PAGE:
There are further stories that are still worthy of a 1 on the DAMN Index, if not rising to the heights of “Orion’s Womb” and “State of Oblivion”. “The Birdcage” by Cat Sparks is mostly just plain weird (in a good way) and scary (also in a good way) and the final scenes pack several punches. Man eating plants aren’t the most original subject but Sparks weaves them into a unique world complete with weird-arsed religion and protagonist-coming-to-terms-with-her-past. My only criticism is that the story did sometimes resort to ‘telling’ rather than ‘showing’, which made the tale a bit forced in some places. “A Stone to Mark My Passing” by Lee Battersby marks one of the first ‘serious’ stories of his that I’ve read. For the most part I’ve found his ‘lighter’ fiction silly and a bit twee, rather than properly humorous so it was refreshing to read something a little heavier. In “A Stone to Mark My Passing”, David comes to terms with a traumatic event thanks to a mysterious stonemason. It’s well written and has some lovely lines – I found “chewing away the stone and leaving a memory of a man’s life” particularly effective. It’s a fitting end to the anthology, although I still found the writing slightly self-conscious – things like references to Tom Bombadil seemed an unnecessary addition rather than a natural part of the story. In “Night Watch” by Jay d’Argo, vampires are real and they live in the rather ironically named town of Sunrise. The story is essentially a crime thriller (with vampires) and, while the story take a while to get going, the obligatory twist at the end is ok. The best aspect of the story is the description of Sunrise, where humans are used as “flagons” and “kegs” to feed the Vampire community. Creepy. “Sword of Liberation? by Maxine McArthur is a story of forced martyrdom. A girl is given the “gift” that will kill her alien oppressors and free her people. But will they be free? Like most cases, this is not the black and white situation that it first appears. Despite the potential for sensationalism, McArthur keeps her tale understated, whilst still reinforcing the futility of war and payback.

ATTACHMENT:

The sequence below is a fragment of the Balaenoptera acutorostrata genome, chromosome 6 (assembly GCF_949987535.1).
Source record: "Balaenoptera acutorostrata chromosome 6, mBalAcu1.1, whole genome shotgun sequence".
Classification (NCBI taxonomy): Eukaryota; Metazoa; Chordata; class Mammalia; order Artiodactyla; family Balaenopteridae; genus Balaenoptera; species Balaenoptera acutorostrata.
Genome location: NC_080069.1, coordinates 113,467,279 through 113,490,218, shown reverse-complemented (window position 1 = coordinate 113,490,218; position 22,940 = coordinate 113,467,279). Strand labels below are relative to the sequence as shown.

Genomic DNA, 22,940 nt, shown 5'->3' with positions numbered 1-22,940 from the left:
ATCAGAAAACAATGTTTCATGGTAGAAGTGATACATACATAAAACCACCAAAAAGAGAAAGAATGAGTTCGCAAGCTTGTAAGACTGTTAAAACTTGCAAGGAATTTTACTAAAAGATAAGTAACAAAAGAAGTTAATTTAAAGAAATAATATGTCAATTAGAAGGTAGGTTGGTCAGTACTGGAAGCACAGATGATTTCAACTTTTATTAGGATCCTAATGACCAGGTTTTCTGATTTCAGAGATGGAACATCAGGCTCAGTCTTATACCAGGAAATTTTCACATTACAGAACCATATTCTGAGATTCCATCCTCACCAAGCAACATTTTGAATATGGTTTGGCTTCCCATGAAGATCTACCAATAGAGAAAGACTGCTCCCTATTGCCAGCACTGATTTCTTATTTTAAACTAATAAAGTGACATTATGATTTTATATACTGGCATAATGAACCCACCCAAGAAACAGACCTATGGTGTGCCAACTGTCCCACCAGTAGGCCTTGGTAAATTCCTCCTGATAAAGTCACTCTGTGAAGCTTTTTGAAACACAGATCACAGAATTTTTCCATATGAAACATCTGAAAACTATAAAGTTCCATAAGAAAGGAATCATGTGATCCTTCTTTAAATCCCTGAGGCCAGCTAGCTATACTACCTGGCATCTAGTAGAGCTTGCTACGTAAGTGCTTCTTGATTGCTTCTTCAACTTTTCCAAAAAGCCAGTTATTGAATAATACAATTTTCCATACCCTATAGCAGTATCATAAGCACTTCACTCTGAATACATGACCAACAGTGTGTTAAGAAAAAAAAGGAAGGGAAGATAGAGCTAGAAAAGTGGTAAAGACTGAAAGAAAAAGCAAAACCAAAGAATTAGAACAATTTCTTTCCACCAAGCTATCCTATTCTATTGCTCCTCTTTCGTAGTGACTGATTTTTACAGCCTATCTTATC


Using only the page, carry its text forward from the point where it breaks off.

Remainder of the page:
“Impossible Railways”, by Zara Baxter, is clever wordplay if not much else. Still, it’s sweet and very readable and I suspect you can read more into the wordplay if you try. Also in the ‘pleasantly readable’ category is “Oilcan Sam” by Scott Hopkins, which moves nicely across the page, describing a Hackers-type heist with code and funny words. It’s a straight up breezy little story that Hopkins has seen fit not to spoil with a twist, which would otherwise have made it more complicated than it need be. Finally, there’s “The Mind of the Almighty” by Anna Key. This is the story of a religious spider. A religious spider with attitude and resourcefulness. It’s clearly written and pleasantly different – one of the best examples of how ‘other places’ can be interpreted in an unusual way.